This week I’m putting on my Registered Nurse cap and talking about a topic that many of you have either dealt with personally or know someone who is actively going though this situation…
We work with many families and seniors who have chosen that driving is no longer safe, but yet they still have needs outside the home. From specific groceries and requests to companion visits, our goal is to allow our clients to maintain their autonomy in their most least restrictive living environment.
How do we know when our parents should no longer drive?
A list of questions to consider when assessing their safety…
- Do other drivers often honk at them?
- Have they had a minor “fender bender”?
- Are they getting lost on streets they once knew so well?
- Has their physician encouraged them to stop driving?
- Have you noticed a progressive visual decline?
- Do they get their feet “confused” between the break and gas?
- Are they not going out as much as they once did?
When families take notice to changes in driving patterns, it is very important to start the dialogue. But do so with factual conversation and kindness. Do your best to not become overly emotional.
Remember, this is a huge “loss” for our loved ones. Losing their ability to take care of themselves. Not being able to just go “get a few things”. Putting a limitation on social experiences due to limited driving.
This is a fear many older adults have… And some day we will too.
The loss of getting around on their own. The loss of autonomy. The loss of daily decision making… The loss of their own independence.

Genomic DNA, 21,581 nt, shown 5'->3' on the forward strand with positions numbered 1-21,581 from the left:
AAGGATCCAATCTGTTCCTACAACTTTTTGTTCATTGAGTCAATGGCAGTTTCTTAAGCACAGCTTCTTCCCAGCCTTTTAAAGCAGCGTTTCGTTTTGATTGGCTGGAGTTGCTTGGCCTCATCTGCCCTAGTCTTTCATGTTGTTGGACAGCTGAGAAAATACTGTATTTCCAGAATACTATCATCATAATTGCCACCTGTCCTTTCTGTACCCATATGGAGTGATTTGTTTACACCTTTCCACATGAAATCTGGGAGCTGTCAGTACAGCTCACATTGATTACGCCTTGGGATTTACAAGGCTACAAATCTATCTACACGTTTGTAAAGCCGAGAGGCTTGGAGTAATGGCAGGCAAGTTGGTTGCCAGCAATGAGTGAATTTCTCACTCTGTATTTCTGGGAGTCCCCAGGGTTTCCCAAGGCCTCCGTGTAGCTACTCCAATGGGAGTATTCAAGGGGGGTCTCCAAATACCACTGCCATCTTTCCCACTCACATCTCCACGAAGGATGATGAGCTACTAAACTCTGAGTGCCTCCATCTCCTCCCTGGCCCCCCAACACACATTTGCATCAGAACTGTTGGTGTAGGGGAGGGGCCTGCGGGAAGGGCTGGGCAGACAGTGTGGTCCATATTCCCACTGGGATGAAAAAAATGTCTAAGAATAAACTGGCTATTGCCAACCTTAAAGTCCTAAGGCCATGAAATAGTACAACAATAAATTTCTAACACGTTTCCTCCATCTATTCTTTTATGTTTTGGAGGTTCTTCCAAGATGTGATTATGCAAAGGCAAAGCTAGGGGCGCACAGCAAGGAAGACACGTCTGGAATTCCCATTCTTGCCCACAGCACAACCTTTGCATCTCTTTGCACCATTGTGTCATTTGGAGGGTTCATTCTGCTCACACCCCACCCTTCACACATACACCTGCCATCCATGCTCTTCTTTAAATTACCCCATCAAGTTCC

It’s so hard to remove ourselves and think —-
We want them to be safe and often will immediately offer to “take care of everything” .
But can you imagine for just a moment what that does to them? To their own freedom? It’s like all of a sudden they have been put on house arrest…
And as much as you tell them “I can help you Mom/Dad”, they do not want to become a burden on their own families.
Now there are also times when the absolute opposite occurs and our parents expect us to “step up” and take care of all their needs. This creates problems on an entirely different level. And if you are experiencing this, you know exactly what I mean.
The struggle to balance even one more thing in your already hectic life. The time you want to spend “with” Mom/Dad is now occupied by running to pharmacies and doctors visits.
What then are alternatives?
This is where home care agencies and concierge services who specialize in seniors are an invaluable resource and tool.
The #1 goal here is to help our parents maintain their sense of worth and attribution in their community. By offering them alternatives they still have an opportunity to live life and not be condemned by their physical limitations.
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